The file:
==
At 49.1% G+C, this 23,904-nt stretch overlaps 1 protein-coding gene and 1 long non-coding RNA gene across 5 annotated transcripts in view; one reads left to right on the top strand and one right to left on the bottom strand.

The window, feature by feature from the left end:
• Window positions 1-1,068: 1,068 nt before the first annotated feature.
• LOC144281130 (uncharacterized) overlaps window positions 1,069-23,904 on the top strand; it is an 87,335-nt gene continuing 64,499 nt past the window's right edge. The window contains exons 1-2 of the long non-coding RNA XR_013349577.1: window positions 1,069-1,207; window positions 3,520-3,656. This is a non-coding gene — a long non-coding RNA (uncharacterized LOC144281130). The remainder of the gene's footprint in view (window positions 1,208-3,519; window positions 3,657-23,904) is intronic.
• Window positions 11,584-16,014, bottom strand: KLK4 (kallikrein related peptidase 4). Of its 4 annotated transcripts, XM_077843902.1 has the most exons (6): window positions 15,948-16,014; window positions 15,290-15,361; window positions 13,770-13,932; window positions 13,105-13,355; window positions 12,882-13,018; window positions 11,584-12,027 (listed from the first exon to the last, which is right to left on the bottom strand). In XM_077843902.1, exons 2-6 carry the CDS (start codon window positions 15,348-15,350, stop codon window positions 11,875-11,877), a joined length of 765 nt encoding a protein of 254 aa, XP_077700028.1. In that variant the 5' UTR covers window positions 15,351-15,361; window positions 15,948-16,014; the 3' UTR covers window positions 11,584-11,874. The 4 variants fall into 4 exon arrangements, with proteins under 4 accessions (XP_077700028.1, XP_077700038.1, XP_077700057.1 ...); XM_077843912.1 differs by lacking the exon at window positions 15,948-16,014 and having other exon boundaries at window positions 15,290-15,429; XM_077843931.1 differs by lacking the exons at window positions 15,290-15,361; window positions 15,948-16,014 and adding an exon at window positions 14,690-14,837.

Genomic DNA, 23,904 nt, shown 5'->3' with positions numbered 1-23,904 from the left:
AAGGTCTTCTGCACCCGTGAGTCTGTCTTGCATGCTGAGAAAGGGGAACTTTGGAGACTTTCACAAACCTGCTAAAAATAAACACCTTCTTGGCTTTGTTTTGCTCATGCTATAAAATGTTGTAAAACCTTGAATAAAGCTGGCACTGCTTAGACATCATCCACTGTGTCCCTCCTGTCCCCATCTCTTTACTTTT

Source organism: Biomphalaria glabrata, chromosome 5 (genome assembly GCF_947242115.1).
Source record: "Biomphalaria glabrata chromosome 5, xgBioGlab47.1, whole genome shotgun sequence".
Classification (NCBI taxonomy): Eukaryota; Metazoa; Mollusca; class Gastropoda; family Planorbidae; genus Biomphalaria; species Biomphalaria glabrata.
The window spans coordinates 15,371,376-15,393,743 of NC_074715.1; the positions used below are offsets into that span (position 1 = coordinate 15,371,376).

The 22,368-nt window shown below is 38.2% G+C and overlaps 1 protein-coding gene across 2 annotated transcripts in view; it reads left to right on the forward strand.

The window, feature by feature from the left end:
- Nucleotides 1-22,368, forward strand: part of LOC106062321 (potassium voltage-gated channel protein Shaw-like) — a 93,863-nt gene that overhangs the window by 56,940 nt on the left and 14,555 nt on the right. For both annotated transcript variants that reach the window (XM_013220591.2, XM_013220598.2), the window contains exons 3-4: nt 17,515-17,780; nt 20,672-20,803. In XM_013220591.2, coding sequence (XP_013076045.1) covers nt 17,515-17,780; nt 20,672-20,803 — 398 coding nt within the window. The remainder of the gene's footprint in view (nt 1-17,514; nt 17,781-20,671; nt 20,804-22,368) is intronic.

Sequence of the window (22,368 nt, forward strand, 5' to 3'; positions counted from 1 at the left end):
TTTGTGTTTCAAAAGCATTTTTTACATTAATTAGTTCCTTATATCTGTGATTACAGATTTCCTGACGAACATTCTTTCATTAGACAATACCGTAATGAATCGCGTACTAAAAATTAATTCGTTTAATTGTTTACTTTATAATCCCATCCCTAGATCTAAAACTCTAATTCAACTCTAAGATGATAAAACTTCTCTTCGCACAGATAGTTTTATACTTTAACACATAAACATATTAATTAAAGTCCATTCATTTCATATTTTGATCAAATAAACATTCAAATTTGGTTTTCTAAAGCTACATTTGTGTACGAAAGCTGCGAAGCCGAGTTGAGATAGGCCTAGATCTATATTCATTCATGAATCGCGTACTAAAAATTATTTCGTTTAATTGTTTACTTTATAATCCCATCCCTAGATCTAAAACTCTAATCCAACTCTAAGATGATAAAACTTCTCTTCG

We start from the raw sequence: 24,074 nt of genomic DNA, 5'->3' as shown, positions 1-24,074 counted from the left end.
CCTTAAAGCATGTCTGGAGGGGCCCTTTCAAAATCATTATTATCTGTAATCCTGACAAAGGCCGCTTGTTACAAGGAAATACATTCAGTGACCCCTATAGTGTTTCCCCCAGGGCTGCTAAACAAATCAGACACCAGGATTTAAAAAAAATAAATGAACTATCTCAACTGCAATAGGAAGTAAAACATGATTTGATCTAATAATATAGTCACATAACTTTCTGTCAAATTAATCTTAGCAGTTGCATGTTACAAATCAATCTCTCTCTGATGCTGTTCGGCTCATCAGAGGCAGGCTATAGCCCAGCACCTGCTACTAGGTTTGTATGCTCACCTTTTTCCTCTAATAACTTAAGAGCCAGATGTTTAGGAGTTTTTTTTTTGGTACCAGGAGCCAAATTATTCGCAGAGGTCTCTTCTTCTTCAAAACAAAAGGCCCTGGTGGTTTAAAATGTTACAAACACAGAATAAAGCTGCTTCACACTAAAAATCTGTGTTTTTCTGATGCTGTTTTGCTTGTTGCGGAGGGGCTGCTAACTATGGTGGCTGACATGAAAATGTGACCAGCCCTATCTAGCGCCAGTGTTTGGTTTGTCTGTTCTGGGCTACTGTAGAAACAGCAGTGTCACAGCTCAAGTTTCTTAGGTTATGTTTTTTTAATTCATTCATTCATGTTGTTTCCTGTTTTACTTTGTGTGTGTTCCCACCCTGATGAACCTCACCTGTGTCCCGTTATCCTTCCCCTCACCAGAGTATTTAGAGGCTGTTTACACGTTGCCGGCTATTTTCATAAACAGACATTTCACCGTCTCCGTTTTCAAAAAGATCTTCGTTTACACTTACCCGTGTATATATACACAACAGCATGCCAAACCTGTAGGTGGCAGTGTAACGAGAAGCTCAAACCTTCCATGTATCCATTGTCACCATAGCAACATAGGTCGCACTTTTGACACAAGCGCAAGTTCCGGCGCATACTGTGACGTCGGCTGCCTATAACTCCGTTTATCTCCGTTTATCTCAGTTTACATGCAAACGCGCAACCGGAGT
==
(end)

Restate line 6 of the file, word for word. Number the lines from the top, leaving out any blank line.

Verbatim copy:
Genomic DNA, 23,904 nt, shown 5'->3' with positions numbered 1-23,904 from the left: